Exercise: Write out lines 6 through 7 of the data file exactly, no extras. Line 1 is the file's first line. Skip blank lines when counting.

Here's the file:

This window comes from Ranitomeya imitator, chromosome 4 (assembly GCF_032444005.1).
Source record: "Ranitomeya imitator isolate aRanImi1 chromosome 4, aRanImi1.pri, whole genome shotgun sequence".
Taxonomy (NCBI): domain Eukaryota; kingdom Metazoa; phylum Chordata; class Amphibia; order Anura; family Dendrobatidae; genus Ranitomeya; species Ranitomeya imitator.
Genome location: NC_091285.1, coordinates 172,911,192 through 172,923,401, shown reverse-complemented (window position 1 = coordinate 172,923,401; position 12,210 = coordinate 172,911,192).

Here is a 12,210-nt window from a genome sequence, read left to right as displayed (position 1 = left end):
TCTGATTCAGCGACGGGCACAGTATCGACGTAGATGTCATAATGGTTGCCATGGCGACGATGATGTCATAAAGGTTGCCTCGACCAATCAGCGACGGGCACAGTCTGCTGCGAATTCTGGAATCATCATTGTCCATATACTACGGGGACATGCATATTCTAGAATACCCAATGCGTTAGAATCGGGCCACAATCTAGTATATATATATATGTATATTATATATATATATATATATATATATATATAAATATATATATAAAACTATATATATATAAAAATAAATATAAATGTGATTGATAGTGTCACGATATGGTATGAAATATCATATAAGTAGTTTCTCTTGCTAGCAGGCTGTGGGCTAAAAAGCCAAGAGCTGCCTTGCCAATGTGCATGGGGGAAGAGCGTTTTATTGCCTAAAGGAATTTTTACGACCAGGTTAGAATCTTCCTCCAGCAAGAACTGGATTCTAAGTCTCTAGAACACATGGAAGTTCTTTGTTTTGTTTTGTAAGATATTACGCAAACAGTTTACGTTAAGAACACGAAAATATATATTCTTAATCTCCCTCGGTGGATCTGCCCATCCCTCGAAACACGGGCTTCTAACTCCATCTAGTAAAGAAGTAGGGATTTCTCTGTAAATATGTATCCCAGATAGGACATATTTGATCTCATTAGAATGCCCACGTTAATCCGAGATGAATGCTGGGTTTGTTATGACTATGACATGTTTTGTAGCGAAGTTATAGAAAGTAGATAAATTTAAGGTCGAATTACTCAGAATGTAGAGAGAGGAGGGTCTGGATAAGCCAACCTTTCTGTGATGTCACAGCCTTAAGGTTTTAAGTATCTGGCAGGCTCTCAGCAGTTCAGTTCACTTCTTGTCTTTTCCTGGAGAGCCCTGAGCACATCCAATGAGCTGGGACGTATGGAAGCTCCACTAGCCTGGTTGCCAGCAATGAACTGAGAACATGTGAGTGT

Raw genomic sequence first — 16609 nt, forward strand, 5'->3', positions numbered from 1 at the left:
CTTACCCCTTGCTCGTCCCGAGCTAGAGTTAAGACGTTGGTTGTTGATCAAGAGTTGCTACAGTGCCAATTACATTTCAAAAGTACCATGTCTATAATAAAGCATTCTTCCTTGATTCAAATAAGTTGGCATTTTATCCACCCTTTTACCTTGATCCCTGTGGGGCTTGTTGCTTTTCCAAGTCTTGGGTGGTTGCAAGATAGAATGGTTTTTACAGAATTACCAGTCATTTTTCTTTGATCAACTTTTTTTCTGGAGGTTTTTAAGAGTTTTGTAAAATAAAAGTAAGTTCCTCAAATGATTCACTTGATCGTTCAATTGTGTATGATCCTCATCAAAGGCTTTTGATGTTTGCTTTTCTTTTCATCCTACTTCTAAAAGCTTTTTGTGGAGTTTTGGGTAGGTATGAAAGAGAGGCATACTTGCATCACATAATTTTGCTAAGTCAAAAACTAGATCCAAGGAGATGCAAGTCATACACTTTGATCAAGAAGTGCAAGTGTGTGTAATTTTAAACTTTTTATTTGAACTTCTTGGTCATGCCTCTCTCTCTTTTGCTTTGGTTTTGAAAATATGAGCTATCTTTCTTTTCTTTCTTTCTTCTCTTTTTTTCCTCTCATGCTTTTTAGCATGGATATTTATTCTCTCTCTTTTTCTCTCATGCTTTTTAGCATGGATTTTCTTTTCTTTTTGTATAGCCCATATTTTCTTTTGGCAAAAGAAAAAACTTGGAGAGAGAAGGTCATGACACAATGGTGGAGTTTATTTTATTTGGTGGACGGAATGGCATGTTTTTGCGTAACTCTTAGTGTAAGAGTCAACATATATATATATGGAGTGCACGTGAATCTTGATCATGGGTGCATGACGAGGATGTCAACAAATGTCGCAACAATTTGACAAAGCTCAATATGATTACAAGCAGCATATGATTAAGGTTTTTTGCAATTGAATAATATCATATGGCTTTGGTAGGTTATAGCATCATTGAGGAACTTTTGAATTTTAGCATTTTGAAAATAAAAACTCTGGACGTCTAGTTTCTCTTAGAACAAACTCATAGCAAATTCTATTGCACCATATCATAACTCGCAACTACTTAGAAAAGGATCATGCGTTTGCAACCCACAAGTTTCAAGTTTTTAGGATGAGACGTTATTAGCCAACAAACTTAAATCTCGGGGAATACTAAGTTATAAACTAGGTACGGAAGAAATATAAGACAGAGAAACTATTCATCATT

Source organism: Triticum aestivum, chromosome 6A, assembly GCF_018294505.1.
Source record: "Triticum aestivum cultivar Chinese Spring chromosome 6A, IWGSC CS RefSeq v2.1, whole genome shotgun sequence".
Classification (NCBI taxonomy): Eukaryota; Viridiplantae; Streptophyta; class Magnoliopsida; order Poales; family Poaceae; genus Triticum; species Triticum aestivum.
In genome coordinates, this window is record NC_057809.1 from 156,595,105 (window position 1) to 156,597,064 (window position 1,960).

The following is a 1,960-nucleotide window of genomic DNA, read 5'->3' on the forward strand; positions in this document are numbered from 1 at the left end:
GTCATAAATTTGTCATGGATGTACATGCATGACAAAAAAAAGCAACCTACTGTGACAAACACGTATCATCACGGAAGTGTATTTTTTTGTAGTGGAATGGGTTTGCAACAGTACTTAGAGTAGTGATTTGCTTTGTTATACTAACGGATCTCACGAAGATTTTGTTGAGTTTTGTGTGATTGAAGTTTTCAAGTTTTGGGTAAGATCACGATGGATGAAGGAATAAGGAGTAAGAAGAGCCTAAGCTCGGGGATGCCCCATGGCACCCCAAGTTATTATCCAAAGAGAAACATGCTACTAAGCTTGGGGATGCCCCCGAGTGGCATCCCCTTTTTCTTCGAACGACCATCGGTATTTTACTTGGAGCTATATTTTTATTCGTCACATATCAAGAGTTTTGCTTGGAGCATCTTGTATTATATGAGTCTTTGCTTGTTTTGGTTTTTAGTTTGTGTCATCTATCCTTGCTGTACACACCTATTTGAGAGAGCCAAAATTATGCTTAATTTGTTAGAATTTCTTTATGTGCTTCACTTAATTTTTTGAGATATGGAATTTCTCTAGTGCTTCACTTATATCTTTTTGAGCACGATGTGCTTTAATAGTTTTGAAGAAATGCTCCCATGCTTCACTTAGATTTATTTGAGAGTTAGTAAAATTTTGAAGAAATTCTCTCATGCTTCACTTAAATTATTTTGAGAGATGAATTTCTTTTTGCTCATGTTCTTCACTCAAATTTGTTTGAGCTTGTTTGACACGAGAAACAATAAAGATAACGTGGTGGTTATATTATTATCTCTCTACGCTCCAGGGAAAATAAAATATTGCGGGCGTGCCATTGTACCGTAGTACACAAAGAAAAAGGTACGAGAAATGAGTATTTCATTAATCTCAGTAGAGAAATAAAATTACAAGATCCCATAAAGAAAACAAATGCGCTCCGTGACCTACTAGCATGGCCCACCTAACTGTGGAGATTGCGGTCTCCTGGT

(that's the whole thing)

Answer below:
TCTGATTCAGCGACGGGCACAGTATCGACGTAGATGTCATAATGGTTGCCATGGCGACGATGATGTCATAAAGGTTGCCTCGACCAATCAGCGACGGGCACAGTCTGCTGCGAATTCTGGAATCATCATTGTCCATATACTACGGGGACATGCATATTCTAGAATACCCAATGCGTTAGAATCGGGCCACAATCTAGTATATATATATATGTATATTATATATATATATATATATATATATATATAAATATATATATAAAACTATATATATATAAAAATAAATATAAATGTGATTGATAGTGTCACGATATGGTATGAAATATCATATAAGTAGTTTCTCTTGCTAGCAGGCTGTGGGCTAAAAAGCCAAGAGCTGCCTTGCCAATGTGCATGGGGGAAGAGCGTTTTATTGCCTAAAGGAATTTTTACGACCAGGTTAGAATCTTCCTCCAGCAAGAACTGGATTCTAAGTCTCTAGAACACATGGAAGTTCTTTGTTTTGTTTTGTAAGATATTACGCAAACAGTTTACGTTAAGAACACGAAAATATATATTCTTAATCTCCCTCGGTGGATCTGCCCATCCCTCGAAACACGGGCTTCTAACTCCATCTAGTAAAGAAGTAGGGATTTCTCTGTAAATATGTATCCCAGATAGGACATATTTGATCTCATTAGAATGCCCACGTTAATCCGAGATGAATGCTGGGTTTGTTATGACTATGACATGTTTTGTAGCGAAGTTATAGAAAGTAGATAAATTTAAGGTCGAATTACTCAGAATGTAGAGAGAGGAGGGTCTGGATAAGCCAACCTTTCTGTGATGTCACAGCCTTAAGGTTTTAAGTATCTGGCAGGCTCTCAGCAGTTCAGTTCACTTCTTGTCTTTTCCTGGAGAGCCCTGAGCACATCCAATGAGCTGGGACGTATGGAAGCTCCACTAGCCTGGTTGCCAGCAATGAACTGAGAACATGTGAGTGT

Raw genomic sequence first — 16609 nt, forward strand, 5'->3', positions numbered from 1 at the left: